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UConn law professor weighs in on possibility of Trump's impeachment

Kay said an impeachment so late in the president's term presents a few problems.

House Democrats are planning to introduce articles of impeachment against President Trump as soon as tomorrow, and some Republicans have said it's something they would also consider.

The latest draft of the impeachment resolution accuses the president of inciting an insurrection in the form of the U.S. Capitol riot.

"This is an unusual situation obviously for lots of reasons, mostly because it's occurring so late in the late in the president's term," said Richard Kay, who's a professor emeritus at UConn Law.

Kay said an impeachment so late in the president's term presents a few problems.

"One is whether in fact the impeachment and the trial can be conducted before the president leaves office anyway. There are a couple of issues associated with that. The first one is as I read today in the press senator McConell says that Senate rules prevent any business from being taken care of in the Senate until January 19th, which would of course effectively no trial could start until after the president has already left office," said Kay.

So what's the point if the trial can't be started or concluded until after the president has left office?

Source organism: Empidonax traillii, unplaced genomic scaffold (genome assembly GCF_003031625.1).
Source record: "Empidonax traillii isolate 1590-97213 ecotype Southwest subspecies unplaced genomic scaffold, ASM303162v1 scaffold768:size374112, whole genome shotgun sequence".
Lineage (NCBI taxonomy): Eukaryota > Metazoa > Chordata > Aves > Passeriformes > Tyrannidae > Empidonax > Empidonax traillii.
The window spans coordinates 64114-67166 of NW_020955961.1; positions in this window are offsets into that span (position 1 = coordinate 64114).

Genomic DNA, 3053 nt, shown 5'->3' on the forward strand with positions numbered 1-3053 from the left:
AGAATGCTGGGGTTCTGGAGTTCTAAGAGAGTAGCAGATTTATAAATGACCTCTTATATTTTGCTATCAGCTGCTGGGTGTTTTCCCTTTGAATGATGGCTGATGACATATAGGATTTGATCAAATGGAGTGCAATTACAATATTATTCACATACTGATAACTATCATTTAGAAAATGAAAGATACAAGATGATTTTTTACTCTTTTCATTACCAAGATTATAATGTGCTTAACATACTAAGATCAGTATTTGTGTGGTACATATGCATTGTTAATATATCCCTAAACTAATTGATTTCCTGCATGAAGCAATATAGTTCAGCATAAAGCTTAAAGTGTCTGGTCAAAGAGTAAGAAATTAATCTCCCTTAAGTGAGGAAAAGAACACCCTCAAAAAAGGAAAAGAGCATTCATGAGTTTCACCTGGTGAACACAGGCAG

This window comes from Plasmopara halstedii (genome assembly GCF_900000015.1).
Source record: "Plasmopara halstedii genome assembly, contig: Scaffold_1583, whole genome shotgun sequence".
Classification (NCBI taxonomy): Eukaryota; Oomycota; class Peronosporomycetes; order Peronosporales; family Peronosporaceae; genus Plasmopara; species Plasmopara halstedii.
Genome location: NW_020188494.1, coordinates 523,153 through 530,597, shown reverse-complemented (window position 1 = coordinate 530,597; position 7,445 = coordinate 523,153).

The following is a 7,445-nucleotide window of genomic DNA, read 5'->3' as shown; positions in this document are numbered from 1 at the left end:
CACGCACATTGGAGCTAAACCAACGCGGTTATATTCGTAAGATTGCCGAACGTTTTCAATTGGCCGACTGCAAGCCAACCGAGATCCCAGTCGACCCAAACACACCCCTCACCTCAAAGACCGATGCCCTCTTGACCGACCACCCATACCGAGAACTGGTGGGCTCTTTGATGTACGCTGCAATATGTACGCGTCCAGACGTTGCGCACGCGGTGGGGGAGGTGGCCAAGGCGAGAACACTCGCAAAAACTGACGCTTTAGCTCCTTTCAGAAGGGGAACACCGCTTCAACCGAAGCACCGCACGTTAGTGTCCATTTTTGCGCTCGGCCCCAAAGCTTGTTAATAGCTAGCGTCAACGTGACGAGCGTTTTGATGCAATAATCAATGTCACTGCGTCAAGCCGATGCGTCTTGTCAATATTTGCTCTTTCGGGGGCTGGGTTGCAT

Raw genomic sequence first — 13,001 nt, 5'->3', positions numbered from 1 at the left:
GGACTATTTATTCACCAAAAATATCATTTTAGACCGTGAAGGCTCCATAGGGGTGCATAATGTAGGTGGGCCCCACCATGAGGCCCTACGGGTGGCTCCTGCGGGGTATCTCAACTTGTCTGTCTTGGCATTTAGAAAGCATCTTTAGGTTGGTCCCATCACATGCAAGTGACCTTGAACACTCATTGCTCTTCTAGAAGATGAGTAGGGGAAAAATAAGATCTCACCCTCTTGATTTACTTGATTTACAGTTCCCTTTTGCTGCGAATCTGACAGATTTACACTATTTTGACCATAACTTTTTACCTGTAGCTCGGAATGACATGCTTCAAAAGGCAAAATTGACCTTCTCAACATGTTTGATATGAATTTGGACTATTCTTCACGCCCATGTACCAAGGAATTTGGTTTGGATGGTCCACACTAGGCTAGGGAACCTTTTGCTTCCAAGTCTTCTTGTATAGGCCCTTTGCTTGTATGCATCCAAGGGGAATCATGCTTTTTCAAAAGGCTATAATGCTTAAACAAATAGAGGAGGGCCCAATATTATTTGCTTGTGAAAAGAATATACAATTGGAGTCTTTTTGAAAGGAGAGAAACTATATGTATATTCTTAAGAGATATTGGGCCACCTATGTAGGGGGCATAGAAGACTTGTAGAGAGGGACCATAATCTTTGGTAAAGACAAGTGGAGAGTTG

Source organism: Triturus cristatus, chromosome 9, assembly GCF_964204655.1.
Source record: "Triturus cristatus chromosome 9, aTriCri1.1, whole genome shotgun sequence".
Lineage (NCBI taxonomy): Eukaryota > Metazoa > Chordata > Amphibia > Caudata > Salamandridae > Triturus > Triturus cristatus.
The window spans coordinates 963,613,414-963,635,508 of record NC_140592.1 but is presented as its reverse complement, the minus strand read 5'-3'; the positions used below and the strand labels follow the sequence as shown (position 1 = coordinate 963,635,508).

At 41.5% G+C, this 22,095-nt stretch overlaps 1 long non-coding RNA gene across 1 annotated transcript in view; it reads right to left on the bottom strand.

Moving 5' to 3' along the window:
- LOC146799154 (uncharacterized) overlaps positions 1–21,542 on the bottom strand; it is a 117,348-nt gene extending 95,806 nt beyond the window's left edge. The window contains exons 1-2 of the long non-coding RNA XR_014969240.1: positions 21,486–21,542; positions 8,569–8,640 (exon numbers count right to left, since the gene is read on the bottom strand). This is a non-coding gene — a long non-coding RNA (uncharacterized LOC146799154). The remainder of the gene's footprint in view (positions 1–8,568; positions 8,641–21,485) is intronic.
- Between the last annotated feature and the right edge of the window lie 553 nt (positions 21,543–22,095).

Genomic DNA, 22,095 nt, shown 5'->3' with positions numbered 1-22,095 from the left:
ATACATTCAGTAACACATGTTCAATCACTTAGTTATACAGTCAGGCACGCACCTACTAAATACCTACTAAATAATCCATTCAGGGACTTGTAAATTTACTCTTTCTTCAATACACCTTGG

"There are two and only two penalties for a person convicted of impeachment. One is removal, but the other is qualification from ever holding any office or position under the United States, and there are people who think in the case of President Trump that would be a fitting penalty to impose," said Kay.

There have been also been talks about invoking the 25th Amendment.

That allows for the transfer of power from the president to the vice president in extenuating circumstances when the president is deemed "unable to discharge the powers and duties of his office."

"The rub with that these days is there's one indispensable actor, and that's the vice president and if the vice president as is reported, there's no public statement, if the vice president is unwilling to do it, then this is really a non-starter," said Kay.

The White House and some Republicans say impeachment will only further divide the country.

The Senate would have to have a two-thirds super majority vote to convict.